Along with the details of the new labor agreement between General Motors and the United Auto Workers, it should be noted that The General plans on re-opening its assembly plant in Spring Hill, Tennessee in order to build a pair of all-new midsized models that were originally slated to be produced in Mexico.
Current GM vehicles built in Mexico that are sold in the U.S. include the Cadillac SRX and Escalade EXT, along with the Chevrolet Avalanche. So what could the vehicles destined for Spring Hill be? Well, here are some possible candidates.
According to Tennessee newspaper The Daily Herald, GM will invest $61 million for one of the vehicles while adding 600 jobs, while the other will cost $358 million in renovations to the plant and will spawn 1,100 jobs. For those that are bad at math, that means Spring Hill Assembly is expected to receive a total of $419 million, with 1,700 newly created positions.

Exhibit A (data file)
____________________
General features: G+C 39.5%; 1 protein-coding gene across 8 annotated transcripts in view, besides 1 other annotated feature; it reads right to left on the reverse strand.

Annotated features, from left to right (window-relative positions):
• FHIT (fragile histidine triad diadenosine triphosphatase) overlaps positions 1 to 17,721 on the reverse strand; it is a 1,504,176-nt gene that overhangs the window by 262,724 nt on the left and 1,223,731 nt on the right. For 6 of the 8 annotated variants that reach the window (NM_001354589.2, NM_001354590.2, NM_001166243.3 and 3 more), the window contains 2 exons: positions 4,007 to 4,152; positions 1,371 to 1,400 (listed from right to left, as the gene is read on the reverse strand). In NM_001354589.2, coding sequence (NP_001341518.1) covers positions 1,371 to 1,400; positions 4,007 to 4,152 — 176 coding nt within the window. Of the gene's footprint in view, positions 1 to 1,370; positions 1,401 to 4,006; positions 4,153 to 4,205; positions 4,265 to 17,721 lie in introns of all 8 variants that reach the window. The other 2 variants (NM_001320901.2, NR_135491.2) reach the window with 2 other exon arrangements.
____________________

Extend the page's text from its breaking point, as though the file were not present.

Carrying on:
There are also plans for GM to build an undisclosed small car and add another 500 jobs in a facility that’s yet to be determined. However, the plant in Shreveport, Louisiana is still expected to be mothballed as planned, and there are no plans to restart the plant in Janesville, Wisconsin. We wouldn’t be surprised if the Granite ends up joining the Chevy Sonic and Buick Verano in Orion Twp., Michigan though.
In addition, Wentzville, Missouri will see a $380 million investment, another shift and 1,850 new jobs to build an all-new midsized truck, which we’re hoping to be the all-new Chevy Colorado and possibly the next-generation GMC Canyon. The truck assembly plant in Fort Wayne, Indiana will build next generation full-sized trucks, which is worth a cool $230 million and 150 jobs created or retained.
Plants in Michigan will see another $925 million and 900 jobs from the deal. These funds will be divided among Warren Powertrain ($325 million, 360 jobs), Romulus Engine ($385 million, 285 jobs), and Saginaw Metal Casting ($215 million, 255 jobs).
Source: The Detroit Free Press